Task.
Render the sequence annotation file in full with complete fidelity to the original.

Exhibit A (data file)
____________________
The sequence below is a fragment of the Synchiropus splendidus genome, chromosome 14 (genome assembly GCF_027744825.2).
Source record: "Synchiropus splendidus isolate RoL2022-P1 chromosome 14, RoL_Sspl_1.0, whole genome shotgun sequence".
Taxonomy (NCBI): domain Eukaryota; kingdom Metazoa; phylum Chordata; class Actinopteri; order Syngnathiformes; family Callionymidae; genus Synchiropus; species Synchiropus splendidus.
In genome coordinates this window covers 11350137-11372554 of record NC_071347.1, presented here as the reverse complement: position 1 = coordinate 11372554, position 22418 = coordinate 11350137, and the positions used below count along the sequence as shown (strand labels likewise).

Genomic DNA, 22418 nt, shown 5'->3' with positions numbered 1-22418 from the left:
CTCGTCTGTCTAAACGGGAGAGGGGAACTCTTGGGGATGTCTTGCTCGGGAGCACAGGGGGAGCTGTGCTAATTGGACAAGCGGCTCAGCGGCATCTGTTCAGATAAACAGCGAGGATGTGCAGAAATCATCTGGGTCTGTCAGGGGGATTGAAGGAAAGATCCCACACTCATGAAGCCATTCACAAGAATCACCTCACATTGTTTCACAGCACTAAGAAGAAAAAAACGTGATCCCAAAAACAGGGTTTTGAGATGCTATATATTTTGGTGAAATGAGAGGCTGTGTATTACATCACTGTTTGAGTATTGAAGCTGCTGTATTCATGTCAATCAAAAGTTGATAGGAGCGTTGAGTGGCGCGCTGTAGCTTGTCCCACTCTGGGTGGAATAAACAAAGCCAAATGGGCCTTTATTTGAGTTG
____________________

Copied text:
The sequence below is a fragment of the Synchiropus splendidus genome, chromosome 14 (genome assembly GCF_027744825.2).
Source record: "Synchiropus splendidus isolate RoL2022-P1 chromosome 14, RoL_Sspl_1.0, whole genome shotgun sequence".
Taxonomy (NCBI): domain Eukaryota; kingdom Metazoa; phylum Chordata; class Actinopteri; order Syngnathiformes; family Callionymidae; genus Synchiropus; species Synchiropus splendidus.
In genome coordinates this window covers 11350137-11372554 of record NC_071347.1, presented here as the reverse complement: position 1 = coordinate 11372554, position 22418 = coordinate 11350137, and the positions used below count along the sequence as shown (strand labels likewise).

Genomic DNA, 22418 nt, shown 5'->3' with positions numbered 1-22418 from the left:
CTCGTCTGTCTAAACGGGAGAGGGGAACTCTTGGGGATGTCTTGCTCGGGAGCACAGGGGGAGCTGTGCTAATTGGACAAGCGGCTCAGCGGCATCTGTTCAGATAAACAGCGAGGATGTGCAGAAATCATCTGGGTCTGTCAGGGGGATTGAAGGAAAGATCCCACACTCATGAAGCCATTCACAAGAATCACCTCACATTGTTTCACAGCACTAAGAAGAAAAAAACGTGATCCCAAAAACAGGGTTTTGAGATGCTATATATTTTGGTGAAATGAGAGGCTGTGTATTACATCACTGTTTGAGTATTGAAGCTGCTGTATTCATGTCAATCAAAAGTTGATAGGAGCGTTGAGTGGCGCGCTGTAGCTTGTCCCACTCTGGGTGGAATAAACAAAGCCAAATGGGCCTTTATTTGAGTTG